In any other circumstances it should have been a celebratory day at St James’ Park as a local boy fulfilled his dream of taking charge of boyhood club Newcastle for the first time in a competitive fixture.
However, this was ex-Sunderland manager Steve Bruce following in the wake of Rafael Benitez’ departure, a failed takeover bid, with protests outside the ground over the ownership of Mike Ashley.
To top it off it was a miserable rain-soaked occasion as the Magpies suffered a 1-0 loss against Arsenal.
Bad omens? Or might Newcastle fans be smiling at the end of the season?
|Newcastle’s opening-day woes|
|2014-15||Man City (h)||0-2|
Fans resolute in their dislike for Ashley
Much of the build-up to the match in the local press focused on the scheduled protest against the ownership of Ashley, which have now become as permanent a fixture in these parts as the Hoppings fun fair.
The latest of these, which took place outside the stadium’s club shop, was organised by a handful of fans’ groups who continued the familiar theme of wanting the 54-year-old retail billionaire out of the club.
Around 50-100 attended, holding banners that included the words, ‘We don’t demand a club that wins, we demand a club that tries’. Another, slightly less tasteful, carried the infamous topless images of the Newcastle chief accompanied by the words, ‘Asset Stripping’.
The fuel for this latest ire was provided by a combination of events this summer: the departure of the fans’ beloved Benitez and the failure of yet another supposed takeover bid.
Aside from the banners and a speech from a group leader, there was also a chant reserved for the departed Spanish manager which began, “Rafa was right…”
The rest cannot be printed.
No ceremony for Bruce in opening game
In the middle of this is Bruce.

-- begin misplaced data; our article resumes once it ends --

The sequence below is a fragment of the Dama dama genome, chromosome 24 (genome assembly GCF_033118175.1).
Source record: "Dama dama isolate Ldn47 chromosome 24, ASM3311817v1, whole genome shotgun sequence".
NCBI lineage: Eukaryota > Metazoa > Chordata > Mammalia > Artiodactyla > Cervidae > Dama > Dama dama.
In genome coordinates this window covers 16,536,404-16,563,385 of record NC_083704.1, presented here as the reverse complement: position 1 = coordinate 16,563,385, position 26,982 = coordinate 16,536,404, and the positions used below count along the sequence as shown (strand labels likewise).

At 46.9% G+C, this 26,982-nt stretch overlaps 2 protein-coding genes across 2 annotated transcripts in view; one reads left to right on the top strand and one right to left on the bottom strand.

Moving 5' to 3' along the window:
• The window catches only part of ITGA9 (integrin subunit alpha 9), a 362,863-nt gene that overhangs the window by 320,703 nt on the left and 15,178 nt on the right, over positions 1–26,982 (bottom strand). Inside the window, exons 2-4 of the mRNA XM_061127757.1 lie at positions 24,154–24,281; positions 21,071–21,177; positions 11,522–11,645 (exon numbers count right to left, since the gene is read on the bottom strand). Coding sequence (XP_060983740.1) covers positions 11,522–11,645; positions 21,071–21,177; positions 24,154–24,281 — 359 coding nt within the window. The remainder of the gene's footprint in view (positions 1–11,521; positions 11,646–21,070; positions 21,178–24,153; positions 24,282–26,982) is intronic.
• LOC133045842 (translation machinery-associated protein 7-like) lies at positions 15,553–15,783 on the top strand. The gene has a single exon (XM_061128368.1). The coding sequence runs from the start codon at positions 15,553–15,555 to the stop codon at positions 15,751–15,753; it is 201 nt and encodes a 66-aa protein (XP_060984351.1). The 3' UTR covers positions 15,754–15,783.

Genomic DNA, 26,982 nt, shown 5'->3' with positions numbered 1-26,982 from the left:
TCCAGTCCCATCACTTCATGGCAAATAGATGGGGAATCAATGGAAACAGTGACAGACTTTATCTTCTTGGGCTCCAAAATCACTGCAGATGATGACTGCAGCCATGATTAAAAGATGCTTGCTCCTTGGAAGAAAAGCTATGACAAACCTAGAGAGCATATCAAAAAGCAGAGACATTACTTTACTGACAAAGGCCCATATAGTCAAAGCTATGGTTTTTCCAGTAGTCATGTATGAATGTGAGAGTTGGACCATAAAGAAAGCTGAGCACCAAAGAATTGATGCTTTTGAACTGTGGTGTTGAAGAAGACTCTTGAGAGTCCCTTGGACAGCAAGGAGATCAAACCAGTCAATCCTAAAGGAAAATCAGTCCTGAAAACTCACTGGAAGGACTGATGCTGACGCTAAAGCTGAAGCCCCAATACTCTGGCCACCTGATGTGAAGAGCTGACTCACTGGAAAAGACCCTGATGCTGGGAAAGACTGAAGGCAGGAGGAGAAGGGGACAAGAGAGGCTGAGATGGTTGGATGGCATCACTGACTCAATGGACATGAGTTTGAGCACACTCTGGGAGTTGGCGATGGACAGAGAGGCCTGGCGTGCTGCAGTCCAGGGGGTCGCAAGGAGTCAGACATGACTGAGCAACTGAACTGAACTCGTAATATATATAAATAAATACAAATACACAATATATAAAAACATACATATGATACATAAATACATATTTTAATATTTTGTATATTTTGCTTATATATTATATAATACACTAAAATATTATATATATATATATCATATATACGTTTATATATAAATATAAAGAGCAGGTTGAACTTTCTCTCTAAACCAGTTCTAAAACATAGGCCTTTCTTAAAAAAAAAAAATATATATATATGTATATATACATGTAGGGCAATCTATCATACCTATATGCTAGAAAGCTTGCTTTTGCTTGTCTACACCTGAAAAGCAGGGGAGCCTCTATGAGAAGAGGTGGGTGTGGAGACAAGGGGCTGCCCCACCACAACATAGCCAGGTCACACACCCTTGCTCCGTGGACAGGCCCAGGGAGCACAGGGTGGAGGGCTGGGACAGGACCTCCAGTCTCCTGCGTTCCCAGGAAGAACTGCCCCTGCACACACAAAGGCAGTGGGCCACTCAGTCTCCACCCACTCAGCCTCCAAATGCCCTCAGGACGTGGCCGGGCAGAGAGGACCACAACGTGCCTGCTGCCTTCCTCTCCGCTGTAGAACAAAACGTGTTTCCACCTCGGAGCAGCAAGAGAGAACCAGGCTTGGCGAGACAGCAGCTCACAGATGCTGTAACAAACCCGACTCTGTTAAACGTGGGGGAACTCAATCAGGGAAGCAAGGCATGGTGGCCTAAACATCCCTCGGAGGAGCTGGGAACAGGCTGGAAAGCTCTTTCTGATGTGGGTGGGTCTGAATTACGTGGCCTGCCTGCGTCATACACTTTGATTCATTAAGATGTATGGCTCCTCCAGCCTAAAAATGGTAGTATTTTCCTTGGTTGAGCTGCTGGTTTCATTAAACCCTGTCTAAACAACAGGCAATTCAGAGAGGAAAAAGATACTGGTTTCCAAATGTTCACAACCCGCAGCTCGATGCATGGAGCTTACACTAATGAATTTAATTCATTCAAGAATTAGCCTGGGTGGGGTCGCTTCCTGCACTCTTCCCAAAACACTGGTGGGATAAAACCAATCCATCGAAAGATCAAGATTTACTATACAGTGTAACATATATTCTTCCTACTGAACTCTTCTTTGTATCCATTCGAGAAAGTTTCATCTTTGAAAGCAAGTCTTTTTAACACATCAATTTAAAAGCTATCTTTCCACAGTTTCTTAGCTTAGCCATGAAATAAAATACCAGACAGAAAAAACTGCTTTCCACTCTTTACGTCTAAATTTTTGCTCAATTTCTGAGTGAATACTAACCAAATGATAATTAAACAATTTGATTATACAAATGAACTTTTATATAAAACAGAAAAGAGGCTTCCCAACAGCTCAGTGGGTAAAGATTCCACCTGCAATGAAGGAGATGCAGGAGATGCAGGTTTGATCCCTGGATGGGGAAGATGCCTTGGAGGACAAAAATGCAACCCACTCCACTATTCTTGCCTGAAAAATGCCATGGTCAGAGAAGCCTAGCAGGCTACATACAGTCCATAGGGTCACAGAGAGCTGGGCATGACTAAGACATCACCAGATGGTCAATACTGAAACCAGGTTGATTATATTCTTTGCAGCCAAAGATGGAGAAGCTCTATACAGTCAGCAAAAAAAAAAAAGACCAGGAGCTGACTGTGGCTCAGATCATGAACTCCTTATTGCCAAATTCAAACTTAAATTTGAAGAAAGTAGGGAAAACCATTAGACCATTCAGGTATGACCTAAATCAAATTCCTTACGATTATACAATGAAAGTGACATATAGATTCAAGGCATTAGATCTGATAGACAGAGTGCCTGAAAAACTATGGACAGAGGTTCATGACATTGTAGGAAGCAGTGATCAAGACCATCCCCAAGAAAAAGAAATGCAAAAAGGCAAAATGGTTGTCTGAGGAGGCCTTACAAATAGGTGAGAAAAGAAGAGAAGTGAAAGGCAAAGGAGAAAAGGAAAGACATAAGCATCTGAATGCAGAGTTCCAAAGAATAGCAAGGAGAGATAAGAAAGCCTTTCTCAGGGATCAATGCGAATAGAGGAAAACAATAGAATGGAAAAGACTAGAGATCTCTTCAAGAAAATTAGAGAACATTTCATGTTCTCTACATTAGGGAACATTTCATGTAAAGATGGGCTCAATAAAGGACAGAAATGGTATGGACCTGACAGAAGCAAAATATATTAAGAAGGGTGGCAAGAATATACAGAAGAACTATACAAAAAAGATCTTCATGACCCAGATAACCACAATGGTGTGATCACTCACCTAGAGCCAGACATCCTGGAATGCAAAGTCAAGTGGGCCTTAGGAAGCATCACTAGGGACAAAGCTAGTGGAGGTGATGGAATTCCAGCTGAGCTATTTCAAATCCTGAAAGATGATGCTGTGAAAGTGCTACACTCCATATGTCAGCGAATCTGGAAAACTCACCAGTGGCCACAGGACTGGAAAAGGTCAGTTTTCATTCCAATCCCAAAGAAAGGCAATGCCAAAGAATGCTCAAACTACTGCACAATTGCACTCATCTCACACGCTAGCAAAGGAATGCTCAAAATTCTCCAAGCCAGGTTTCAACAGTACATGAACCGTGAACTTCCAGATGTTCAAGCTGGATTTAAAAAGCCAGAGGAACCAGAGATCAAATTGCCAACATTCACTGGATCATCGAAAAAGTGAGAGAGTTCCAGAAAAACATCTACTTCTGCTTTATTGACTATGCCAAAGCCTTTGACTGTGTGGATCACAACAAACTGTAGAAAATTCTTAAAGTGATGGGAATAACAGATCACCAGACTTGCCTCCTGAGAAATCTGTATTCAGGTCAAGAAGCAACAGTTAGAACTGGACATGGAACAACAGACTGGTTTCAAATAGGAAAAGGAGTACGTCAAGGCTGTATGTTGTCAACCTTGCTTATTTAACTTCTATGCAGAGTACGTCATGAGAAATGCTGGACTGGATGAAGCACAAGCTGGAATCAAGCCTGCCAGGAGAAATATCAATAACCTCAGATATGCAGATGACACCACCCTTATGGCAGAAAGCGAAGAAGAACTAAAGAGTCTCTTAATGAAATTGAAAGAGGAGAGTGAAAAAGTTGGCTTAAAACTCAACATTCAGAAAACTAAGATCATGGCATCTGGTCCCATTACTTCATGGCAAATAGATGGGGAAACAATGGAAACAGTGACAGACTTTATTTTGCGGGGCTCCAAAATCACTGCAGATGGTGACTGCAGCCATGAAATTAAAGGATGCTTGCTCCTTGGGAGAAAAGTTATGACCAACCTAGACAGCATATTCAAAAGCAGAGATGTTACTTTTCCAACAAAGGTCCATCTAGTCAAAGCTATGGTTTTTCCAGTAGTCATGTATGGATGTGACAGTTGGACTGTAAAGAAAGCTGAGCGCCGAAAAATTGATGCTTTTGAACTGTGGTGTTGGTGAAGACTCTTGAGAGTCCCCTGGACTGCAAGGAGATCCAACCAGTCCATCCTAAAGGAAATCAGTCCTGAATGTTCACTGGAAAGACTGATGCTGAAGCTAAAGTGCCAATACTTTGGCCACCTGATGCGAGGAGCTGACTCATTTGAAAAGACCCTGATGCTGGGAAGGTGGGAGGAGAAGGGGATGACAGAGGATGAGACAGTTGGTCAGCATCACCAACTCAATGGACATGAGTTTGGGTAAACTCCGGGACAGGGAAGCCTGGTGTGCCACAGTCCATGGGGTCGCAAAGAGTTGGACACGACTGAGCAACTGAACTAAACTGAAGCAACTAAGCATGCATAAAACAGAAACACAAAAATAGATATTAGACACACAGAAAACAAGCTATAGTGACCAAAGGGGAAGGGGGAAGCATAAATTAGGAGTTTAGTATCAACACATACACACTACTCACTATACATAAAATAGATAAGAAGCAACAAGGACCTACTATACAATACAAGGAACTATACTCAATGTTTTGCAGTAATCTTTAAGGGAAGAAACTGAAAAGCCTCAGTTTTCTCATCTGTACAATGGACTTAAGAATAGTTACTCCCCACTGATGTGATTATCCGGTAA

Having been turned down by the club as a youth player, then twice turning the club down as a manager, the boy who grew up a few miles from the ground is finally a fully-fledged Magpie.
There was no Tannoy announcement introducing the former Sunderland boss as he was met before kick-off by a reception of photographers. Perhaps the club feared a negative reaction?
He gave a thumbs-up to someone in the crowd before the action got under way and then stood in his area for much of the match occasionally barking instructions, but was relatively placid compared to his animated counterpart Unai Emery.
There was little reaction when Pierre Emerick-Aubameyang punished the one major defensive mistake of the match and a shrug of the shoulders at the final whistle.
On his first competitive game in charge he said: “It’s one I’ll never forget, I’m disappointed with the result, but it is a wonderful privilege to manage this great club.”
After the match, the conversations between those fans who were milling about the nearby bars seemed neutral on the prospects of Bruce.
One fan, who has held a season ticket for 30 years, was swaying more towards the unconvinced.
“Bruce is not for Newcastle United,” said Robert Chater from Stanley. “I’ll give him his chance but he’s an 11th-choice manager.
“He managed the Mackems first.”
New attacking pair show promise
How much Bruce was involved in the recruitment of £60m pair Joelinton and Allan Saint-Maximin is unclear.
Brazilian club-record £40m signing Joelinton, a target of the Newcastle chiefs more so than of former manager Benitez, produced an effervescent display in the first half highlighted by a jinking run and shot on goal, but faded after the break.
Frenchman Saint-Maximin almost brought the crowd to their feet with a couple of runs into the area, and showed signs that he may become the type of showman fans of the club so cherish.
|Newcastle’s summer signings|
So what now?
Matches at Norwich and Tottenham, followed by a home game against Watford and a trip to Anfield – might give a better indication as to the prospects of Bruce’s Newcastle this season.
One almost certain thing is that Ashley will oversee matters once again – he even indicated in a recent interview that he might remain at St James’ Park for many years to come.
Former owner Sir John Hall, who sold his remaining shares to Ashley in 2007, told BBC Sport: “We’re millionaires not billionaires. You’re coming in with just enough sufficient cash to tick along.
“You have high hopes, but not cash to fulfil. You can’t satisfy the fans. I was surprised Mike didn’t sell, if you were to believe the offers.
“If there is a billionaire looking to invest, Newcastle has tremendous potential on the basis that the financial state of the game will continue for the next 10 years or so.”